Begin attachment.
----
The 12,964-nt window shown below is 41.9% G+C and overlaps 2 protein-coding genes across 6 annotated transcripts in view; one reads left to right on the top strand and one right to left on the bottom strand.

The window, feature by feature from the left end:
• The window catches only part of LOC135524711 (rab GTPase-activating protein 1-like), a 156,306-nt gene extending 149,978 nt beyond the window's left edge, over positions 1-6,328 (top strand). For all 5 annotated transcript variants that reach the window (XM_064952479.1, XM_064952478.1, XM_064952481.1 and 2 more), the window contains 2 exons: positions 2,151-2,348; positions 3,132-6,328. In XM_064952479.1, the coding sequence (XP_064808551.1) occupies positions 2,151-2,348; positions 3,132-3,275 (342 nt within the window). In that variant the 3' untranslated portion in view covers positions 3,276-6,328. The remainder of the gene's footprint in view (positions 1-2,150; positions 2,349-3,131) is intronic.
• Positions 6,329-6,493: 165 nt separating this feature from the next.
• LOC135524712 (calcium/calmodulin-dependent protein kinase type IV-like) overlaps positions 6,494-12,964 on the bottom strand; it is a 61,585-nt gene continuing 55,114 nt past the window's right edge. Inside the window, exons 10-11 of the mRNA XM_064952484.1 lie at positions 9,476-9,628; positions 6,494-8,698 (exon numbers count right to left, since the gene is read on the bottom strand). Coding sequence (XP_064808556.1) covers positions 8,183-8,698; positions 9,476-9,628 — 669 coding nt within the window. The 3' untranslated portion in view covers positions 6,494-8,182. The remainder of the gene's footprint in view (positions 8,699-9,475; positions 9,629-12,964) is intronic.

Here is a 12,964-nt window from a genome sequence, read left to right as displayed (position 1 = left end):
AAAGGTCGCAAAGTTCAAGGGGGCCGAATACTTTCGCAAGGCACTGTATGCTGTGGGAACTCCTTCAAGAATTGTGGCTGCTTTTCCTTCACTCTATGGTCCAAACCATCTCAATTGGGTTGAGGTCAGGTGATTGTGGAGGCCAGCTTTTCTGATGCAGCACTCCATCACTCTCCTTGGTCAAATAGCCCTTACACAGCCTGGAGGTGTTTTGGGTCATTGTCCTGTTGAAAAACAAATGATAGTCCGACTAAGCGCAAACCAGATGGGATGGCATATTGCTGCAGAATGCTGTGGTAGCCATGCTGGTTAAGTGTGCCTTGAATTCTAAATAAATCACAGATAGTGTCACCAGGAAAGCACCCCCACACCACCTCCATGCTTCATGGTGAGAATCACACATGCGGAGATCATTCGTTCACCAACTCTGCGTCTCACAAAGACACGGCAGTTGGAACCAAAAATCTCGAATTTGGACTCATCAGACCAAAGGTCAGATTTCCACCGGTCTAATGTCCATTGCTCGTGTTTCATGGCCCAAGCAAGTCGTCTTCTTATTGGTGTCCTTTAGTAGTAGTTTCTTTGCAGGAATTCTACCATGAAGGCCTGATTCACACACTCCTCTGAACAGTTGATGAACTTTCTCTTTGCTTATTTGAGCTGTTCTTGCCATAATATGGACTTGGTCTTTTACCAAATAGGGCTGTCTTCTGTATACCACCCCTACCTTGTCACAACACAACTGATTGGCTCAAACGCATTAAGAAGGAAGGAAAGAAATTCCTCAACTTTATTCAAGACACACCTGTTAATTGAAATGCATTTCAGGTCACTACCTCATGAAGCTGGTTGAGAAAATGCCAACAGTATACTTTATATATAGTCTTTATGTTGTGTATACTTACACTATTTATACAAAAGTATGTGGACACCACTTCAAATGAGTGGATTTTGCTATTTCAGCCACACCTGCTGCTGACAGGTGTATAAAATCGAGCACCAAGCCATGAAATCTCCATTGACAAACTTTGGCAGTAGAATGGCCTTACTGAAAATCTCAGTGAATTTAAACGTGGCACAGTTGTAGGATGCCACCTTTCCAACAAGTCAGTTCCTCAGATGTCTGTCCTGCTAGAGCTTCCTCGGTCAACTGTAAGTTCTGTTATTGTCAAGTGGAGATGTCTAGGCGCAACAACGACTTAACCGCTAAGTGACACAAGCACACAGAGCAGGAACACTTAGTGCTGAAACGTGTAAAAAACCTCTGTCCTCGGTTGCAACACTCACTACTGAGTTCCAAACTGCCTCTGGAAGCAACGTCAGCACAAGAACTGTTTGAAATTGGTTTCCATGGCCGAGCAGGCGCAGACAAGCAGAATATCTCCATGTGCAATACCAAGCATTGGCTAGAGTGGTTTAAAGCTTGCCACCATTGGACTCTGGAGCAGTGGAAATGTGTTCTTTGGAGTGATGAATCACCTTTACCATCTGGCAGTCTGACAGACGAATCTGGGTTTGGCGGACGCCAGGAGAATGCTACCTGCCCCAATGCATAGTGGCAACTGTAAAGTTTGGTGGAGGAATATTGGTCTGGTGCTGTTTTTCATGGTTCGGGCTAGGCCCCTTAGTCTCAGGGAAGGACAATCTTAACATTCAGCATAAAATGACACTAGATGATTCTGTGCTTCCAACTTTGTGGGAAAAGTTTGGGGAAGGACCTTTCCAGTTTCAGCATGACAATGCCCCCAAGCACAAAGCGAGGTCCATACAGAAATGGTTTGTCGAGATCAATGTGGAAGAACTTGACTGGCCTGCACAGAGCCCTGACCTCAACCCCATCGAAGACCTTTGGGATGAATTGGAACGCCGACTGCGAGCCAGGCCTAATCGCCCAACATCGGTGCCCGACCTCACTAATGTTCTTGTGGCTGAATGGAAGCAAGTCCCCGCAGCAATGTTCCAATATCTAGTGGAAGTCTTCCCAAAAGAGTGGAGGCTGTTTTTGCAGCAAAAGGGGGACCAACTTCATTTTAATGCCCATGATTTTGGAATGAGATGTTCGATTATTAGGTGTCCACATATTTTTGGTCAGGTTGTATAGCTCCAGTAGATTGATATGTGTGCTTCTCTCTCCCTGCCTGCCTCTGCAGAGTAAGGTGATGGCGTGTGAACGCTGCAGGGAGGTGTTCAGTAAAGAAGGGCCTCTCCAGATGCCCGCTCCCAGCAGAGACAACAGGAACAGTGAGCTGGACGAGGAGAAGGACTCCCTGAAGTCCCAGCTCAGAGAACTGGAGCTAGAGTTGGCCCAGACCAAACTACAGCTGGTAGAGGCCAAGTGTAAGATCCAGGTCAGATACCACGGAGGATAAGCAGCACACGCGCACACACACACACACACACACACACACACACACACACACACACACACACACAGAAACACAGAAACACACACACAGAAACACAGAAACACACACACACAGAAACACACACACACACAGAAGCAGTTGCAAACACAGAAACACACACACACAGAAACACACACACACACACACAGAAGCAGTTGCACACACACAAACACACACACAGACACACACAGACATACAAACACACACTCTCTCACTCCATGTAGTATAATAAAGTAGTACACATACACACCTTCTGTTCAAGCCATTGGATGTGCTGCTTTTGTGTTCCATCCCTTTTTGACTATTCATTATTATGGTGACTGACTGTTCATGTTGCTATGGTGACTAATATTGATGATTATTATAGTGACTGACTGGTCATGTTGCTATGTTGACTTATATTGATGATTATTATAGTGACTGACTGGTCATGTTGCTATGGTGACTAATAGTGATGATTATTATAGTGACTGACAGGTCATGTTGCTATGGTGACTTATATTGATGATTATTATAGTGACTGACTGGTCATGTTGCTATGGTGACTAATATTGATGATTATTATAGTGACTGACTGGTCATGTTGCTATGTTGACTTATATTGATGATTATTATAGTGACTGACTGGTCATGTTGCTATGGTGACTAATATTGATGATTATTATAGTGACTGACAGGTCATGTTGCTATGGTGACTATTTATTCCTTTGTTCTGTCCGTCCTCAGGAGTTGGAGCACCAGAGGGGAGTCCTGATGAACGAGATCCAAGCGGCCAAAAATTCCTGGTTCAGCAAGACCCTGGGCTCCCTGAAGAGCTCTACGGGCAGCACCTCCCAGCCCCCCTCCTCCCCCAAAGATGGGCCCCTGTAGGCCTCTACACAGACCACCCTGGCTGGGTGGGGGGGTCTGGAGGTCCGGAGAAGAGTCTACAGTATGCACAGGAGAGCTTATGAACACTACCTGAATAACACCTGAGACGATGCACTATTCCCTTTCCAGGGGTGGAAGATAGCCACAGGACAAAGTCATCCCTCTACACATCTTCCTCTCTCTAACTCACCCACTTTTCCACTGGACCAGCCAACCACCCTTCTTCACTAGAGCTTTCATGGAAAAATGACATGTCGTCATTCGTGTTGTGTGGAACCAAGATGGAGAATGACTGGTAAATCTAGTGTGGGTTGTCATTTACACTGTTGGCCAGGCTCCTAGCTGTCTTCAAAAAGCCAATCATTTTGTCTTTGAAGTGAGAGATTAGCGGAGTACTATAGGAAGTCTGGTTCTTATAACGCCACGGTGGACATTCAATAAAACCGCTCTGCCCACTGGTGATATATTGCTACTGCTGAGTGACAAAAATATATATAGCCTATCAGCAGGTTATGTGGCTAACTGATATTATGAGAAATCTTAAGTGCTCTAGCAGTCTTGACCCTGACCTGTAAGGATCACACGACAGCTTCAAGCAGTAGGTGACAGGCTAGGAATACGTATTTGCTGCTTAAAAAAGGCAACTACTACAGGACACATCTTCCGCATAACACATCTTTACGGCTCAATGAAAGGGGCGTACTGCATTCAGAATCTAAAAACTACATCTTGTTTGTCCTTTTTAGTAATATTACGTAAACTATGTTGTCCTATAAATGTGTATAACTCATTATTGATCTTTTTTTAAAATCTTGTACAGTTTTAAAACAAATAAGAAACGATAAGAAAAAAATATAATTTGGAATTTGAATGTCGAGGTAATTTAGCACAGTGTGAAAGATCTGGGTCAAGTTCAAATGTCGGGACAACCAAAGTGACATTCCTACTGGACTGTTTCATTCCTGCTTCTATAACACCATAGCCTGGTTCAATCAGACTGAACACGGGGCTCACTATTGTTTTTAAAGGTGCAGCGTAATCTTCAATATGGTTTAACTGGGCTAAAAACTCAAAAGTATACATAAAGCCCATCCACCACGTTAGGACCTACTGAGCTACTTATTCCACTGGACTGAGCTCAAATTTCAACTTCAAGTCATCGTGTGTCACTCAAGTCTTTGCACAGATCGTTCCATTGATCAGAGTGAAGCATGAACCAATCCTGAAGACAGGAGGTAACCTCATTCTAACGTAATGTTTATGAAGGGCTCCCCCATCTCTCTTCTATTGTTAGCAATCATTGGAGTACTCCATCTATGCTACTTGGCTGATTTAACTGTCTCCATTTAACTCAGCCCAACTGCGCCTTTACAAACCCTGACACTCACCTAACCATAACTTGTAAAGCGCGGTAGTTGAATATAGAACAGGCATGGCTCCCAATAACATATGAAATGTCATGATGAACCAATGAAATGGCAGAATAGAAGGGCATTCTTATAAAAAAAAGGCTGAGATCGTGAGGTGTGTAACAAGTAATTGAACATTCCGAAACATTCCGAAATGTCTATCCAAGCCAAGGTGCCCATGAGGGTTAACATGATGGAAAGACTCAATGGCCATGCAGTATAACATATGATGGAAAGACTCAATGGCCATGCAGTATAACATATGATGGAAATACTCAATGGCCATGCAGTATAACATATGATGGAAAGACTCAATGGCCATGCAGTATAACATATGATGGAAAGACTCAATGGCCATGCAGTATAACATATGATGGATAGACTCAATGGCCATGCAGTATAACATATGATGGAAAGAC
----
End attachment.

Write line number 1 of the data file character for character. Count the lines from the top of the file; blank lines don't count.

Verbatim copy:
The 12,964-nt window shown below is 41.9% G+C and overlaps 2 protein-coding genes across 6 annotated transcripts in view; one reads left to right on the top strand and one right to left on the bottom strand.